Hello, teen. I assume someone you know has forwarded you this — unless you came to it on your own, which seems unlikely. Either way, thanks for giving any of what I’ve written here any of your valuable time at all.
My name is John Shore. I am not a teenager — though, like all people over twenty, I feel like one. But I’m not, and haven’t been for what is bound to seem to you like an extraordinarily long time. I’m fifty. Fifty!
Yet, crazily enough, I still feel about … well, twelve.
Have you ever heard of Sigmund Freud, the “Father of Psychology”? Sigmund Freud is as famous as famous gets for figuring out more than anyone ever had before him — or for at least more explicitly explaining more than anyone ever had before him — how human beings think, feel, and experience their lives. One of the things for which SF is most known for is his assertion that people, basically, never get past about the age of twelve. At best.
We are all arrested in our adolescence, he said. By that he meant that most people — being, like, 99% of people — are stuck thinking and feeling throughout their lives pretty much exactly the same way they thought and felt when they were about twelve years old.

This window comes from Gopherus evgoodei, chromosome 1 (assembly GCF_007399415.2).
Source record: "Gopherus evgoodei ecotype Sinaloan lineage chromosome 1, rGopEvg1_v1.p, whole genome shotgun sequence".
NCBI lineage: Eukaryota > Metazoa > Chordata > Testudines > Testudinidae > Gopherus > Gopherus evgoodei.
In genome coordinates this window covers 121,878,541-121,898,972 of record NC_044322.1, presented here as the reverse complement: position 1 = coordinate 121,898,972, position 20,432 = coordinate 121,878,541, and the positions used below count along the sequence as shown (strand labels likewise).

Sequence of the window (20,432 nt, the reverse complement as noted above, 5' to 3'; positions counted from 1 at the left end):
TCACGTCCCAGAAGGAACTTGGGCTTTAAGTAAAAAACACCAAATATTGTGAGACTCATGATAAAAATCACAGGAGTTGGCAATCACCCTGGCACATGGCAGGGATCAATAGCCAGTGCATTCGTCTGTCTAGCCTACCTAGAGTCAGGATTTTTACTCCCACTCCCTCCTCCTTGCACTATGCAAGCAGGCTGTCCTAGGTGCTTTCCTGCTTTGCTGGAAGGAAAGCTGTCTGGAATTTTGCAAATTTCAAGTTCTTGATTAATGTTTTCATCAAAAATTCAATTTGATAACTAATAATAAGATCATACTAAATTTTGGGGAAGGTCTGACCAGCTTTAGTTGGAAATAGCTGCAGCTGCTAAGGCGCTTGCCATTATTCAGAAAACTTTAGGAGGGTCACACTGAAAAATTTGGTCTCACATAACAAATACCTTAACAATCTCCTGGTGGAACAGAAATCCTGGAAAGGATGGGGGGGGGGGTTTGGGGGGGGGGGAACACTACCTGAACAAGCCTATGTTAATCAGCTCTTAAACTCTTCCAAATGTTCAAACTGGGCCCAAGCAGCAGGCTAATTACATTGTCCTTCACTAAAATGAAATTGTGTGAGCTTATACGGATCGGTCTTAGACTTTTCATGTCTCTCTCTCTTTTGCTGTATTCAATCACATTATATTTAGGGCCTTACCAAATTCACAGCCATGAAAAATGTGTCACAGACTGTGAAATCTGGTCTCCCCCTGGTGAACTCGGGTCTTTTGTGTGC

Like zillions of people before me, I have actually found that to be pretty dang true. The #1 reason this is true is because, as it turns out, there isn’t a whole lot about life left to learn beyond whatever you’ve learned about it by the time you were about twelve.
Grief. Joy. Sorrow. Regret. Envy. Love. Passionate dedication. Determined resolution.
The heartbreak of psoriasis.
Okay, maybe not that. But something close enough to it.
Anyway, if you’re a teenager, here’s my Quick, Extremely Solid Advice: Do. Not. Worry.
I’m telling you not to worry because — surprise! — you’re right.
You’ve been right all along.
People really are as crazy as you think they are. They always have been. And (trust me) they always will be.
You can’t escape the crazy. Crazy is to humans like air is to birds. It’s what they move in.
And what you’ve always thought was true will, in fact, always remain true, if you just let it. And that is that just because other people are crazy does not meant that you have to be.
In the end — and in every way that anywhere along the line ever matters — right always wins. Always, always, always.
People are crazy. But what’s true never is.